Gaya is a holy place for Hindus. Thousands of Hindu pilgrims from all parts of the world come to Gaya every year to offer Pinddaan (final offerings to their ancestors) for their salvation. It is mentioned in Ramayana that Ram, Sita, and Laxman performed the last rites of their father, King Dashrath, on the bank of the Phalgu River, known as Niranjna at the time. Queen Ahilyabai Holkar of Indore built the famous Vishnupad temple on the bank of the river Phalgu. I remember going to Vishnupad Temple as a child with my family members. While they will worship inside, I would sit on the high stairs built of stone slabs overlooking the Phalgu river and watch from afar the cremation of the deads and people offering Pinddaan to their ancestors on the bank.

Gaya is a sacred place in Jainism also. Parasnath (once a part of the Gaya district) is an important destination for Jain followers. According to Jain scriptures, twenty-two Jain Tirthankars attained Nirvana in the hills of Parasnath.

Gaya continued to attract spiritual energies in the coming centuries and became the birthplace of Buddhism. Prince Siddhartha, as a monk, attained enlightenment under a Pipal tree in Gaya. That area is known as Bodhgaya now. The Buddha also gave his famous Fire Sermon to a thousand Bhikkus on Brahmyoni Hill, known as Gyashish in his time.

Islam came to Gaya with Hazrat Ata Hussain Fani, a Sufi saint of the Chisti order. It is believed that he traveled to Mecca at a very young age and was spiritually guided by Prophet Muhammad to come to Gaya to spread the message of Islam. He was also a poet and an orator. He was later recognized as Hazrat Ata Hussain "Gayavi".

My modern-day hometown carries an ancient feel. It is an essential destination for tourists and pilgrims worldwide. It attracts people not only to see historical monuments but also in search of knowledge. It carries its influence on the natives.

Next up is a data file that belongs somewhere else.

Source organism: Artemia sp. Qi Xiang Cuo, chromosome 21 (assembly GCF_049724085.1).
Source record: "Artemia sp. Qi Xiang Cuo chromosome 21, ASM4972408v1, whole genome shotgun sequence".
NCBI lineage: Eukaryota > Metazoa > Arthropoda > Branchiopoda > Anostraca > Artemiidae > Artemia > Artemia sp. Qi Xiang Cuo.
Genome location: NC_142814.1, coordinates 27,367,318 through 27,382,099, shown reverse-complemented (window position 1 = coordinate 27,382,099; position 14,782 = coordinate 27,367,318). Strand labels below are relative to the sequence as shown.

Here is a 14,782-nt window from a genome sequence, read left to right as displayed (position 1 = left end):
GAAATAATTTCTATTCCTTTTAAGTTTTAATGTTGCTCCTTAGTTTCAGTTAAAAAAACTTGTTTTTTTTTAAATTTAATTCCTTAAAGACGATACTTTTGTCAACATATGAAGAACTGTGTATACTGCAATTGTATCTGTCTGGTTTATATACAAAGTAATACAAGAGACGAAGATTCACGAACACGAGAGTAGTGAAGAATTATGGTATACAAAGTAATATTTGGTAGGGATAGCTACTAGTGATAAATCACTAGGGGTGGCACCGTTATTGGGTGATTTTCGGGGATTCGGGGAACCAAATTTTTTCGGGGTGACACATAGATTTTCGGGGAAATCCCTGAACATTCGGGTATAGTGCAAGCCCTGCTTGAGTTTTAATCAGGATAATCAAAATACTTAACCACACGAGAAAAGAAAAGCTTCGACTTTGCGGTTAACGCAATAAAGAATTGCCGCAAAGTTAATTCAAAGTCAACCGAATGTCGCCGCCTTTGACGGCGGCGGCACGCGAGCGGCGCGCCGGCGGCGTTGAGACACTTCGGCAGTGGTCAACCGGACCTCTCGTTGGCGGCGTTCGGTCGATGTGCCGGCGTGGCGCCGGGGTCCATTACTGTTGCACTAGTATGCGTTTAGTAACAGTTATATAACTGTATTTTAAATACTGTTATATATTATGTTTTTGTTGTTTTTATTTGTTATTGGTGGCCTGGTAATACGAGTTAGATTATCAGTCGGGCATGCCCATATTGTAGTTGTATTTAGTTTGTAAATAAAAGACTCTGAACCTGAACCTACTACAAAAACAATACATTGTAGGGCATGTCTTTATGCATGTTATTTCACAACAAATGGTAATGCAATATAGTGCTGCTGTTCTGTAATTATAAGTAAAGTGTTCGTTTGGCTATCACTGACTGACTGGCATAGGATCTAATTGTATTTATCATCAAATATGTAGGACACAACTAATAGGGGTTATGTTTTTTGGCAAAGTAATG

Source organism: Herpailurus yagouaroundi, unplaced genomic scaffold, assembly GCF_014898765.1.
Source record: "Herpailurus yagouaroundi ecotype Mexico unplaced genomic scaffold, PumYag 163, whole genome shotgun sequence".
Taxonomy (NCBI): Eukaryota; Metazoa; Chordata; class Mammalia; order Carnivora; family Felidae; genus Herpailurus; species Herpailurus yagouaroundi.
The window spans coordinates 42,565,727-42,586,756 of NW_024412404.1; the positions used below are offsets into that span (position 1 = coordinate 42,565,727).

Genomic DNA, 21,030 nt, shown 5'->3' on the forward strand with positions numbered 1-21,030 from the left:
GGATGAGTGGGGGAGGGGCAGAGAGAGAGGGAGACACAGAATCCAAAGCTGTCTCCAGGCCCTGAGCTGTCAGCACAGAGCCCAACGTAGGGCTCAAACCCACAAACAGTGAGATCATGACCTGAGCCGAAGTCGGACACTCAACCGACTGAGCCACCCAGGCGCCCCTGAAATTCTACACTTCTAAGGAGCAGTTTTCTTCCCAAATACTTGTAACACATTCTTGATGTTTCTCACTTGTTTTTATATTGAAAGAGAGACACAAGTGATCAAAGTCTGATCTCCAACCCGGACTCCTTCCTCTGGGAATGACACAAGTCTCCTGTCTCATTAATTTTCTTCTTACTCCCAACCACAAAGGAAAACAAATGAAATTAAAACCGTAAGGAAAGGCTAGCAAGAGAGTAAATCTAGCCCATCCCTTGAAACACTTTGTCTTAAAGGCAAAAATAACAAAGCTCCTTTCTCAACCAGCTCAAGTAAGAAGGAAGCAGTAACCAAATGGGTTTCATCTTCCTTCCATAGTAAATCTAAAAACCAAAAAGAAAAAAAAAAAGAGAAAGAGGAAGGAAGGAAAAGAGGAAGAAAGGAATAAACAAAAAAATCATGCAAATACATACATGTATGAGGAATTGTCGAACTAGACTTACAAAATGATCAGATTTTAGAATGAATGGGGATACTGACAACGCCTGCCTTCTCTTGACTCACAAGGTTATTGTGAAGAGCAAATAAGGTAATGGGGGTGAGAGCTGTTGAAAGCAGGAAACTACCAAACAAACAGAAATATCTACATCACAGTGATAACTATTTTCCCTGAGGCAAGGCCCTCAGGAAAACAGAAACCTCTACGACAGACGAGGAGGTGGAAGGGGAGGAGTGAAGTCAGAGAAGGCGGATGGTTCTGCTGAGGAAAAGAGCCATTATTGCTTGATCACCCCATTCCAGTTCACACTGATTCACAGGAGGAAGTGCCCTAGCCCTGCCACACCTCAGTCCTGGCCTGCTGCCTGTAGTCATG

I recognize the impact of the religions, culture, and the history of my birthplace on me. Everyone in my hometown seems to have a philosophy. Gaya is a city that moves at its own pace. It lags and progresses at the same time.

Magadh, known for its "Viharas" (abode for ascetics), earned the name to the state of Bihar. It is still the land of monasteries, belonging to several Buddhist traditions. They are meditation centers for lay practitioners also.

My favorite part of growing up in Gaya was to visit Bodhgaya with my family and bowing to the Buddha's statues in the temples. I continued that practice for years until I graduated from Magadh University. Buddha's statues were gold and silver, but the Buddha's spirit was always in the simplicity and practicing Buddha dharma. I was fascinated by the marron and saffron robes of the Buddhist monks and nuns and the sounds of the great bell heard miles away from the temple.

The memories of shopping at the Tibetan market for shawls, sweaters, jewelry, stone and marble statues, and eating Asian food served in small restaurants in Bodhgaya cannot be replaced by any other memory. Indian style Chinese, Tibetan, and South Indian foods were served in tents during big ceremonies like Kalachakra Abhishek and Jamboree. Local vendors selling mouth-watering street foods are spotted in every nook and corner.

Bodhgaya is a mosaic of many cultures. There are a number of Tibetan people living in exile there. Other nationalities in Bodhgaya come from Buddhist countries like China, Japan, Korea, Thailand, Vietnam, Burma, and others. We also traveled to Patna, Nalanda, Pavapuri, Barbar Hill Caves, and Rajgir often.

The ruins of the ancient Nalanda University, attended by India's greatest scholars, the lake of Pavapuri, where Mahavira attained enlightenment, and the Vulture Peak of Rajgir, where Buddha meditated and gave profound teaching to his disciple's leave one mesmerized. We drove to these destinations, which allowed me to see the beautiful landscapes of Magadh.